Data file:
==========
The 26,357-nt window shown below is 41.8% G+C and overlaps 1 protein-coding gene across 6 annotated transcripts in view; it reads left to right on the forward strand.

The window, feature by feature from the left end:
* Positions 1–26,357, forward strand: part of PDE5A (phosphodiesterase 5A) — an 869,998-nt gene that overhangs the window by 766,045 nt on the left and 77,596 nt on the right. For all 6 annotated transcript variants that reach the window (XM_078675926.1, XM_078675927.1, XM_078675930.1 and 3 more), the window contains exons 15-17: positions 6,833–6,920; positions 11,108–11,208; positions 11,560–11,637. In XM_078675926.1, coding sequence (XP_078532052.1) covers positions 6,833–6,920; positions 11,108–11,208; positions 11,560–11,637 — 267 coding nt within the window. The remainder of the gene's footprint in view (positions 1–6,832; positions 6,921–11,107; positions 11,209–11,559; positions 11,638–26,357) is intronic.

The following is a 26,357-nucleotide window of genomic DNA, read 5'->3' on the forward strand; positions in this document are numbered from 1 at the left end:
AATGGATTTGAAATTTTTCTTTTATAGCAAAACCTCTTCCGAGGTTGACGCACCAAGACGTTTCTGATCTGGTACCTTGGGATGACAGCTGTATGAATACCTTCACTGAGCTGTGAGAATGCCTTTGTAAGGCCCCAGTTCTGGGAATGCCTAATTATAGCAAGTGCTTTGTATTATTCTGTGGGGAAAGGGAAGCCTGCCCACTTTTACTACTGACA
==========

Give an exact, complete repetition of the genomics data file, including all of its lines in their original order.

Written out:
The 26,357-nt window shown below is 41.8% G+C and overlaps 1 protein-coding gene across 6 annotated transcripts in view; it reads left to right on the forward strand.

The window, feature by feature from the left end:
* Positions 1–26,357, forward strand: part of PDE5A (phosphodiesterase 5A) — an 869,998-nt gene that overhangs the window by 766,045 nt on the left and 77,596 nt on the right. For all 6 annotated transcript variants that reach the window (XM_078675926.1, XM_078675927.1, XM_078675930.1 and 3 more), the window contains exons 15-17: positions 6,833–6,920; positions 11,108–11,208; positions 11,560–11,637. In XM_078675926.1, coding sequence (XP_078532052.1) covers positions 6,833–6,920; positions 11,108–11,208; positions 11,560–11,637 — 267 coding nt within the window. The remainder of the gene's footprint in view (positions 1–6,832; positions 6,921–11,107; positions 11,209–11,559; positions 11,638–26,357) is intronic.

The following is a 26,357-nucleotide window of genomic DNA, read 5'->3' on the forward strand; positions in this document are numbered from 1 at the left end:
AATGGATTTGAAATTTTTCTTTTATAGCAAAACCTCTTCCGAGGTTGACGCACCAAGACGTTTCTGATCTGGTACCTTGGGATGACAGCTGTATGAATACCTTCACTGAGCTGTGAGAATGCCTTTGTAAGGCCCCAGTTCTGGGAATGCCTAATTATAGCAAGTGCTTTGTATTATTCTGTGGGGAAAGGGAAGCCTGCCCACTTTTACTACTGACA